Marlon at home in Santo Amaro. Photo: Carlos Ozório
It would be no exaggeration to compare the job Marlon Sandro has been doing in Japan to the one WEC champion José Aldo is doing in the United States. Besides being training partners, they are both champions of the same featherweight weight division. With a record of 17 wins and a single contested loss – the controversial decision loss to Michihiro Omigawa in the Sengoku GP –, Marlon has knocked off eight wins in the Land of the Rising Sun, the last three by knockout. In his latest outing, against Masanori Kanehara, it took Sandro just 38 seconds to knockout the then-champion and take his belt.
One of the main lessons that can be derived from Marlon is that you should never give up. Brought up in the Santo Amaro low-income community in Rio de Janeiro, he always knew how to break boundaries. The now-33-year-old conquered the world and is now champion of two of Japan’s biggest promotions. Besides holding the Sengoku belt, he is also the current King of Pancrase.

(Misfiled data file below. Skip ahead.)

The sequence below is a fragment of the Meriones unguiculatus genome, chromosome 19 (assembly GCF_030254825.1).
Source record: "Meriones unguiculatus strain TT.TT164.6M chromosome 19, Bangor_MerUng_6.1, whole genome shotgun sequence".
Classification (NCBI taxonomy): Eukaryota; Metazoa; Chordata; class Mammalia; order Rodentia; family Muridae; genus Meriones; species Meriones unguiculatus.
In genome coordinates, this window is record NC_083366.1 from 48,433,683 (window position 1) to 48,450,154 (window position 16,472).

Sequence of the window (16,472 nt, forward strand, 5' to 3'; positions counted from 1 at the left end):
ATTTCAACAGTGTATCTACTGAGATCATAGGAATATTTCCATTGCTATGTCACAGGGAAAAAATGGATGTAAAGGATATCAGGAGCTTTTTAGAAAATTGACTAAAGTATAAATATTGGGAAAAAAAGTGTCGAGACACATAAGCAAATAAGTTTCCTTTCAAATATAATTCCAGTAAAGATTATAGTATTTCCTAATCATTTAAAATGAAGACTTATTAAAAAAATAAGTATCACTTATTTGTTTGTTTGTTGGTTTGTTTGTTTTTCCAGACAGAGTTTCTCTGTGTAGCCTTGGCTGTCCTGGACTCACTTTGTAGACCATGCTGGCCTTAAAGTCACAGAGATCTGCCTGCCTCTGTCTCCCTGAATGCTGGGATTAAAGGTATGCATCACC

“I’d help my father on the construction site. I was already working in construction at 14,so I was always lifting heavy weights. Now I try to use my strength the correct way, landing strikes well,” he says, explaining his back-to-back knockouts.
But what is the fighter really, a Jiu-Jitsu stylist, as he is a black belt, or a striker?
“My strength is really Jiu-Jitsu, but I improved my wrestling, muay thai and boxing a lot. Jiu-Jitsu is a powerful weapon we have on our side, but, as much as we want to get it to the ground, we have to know how to strike, too.”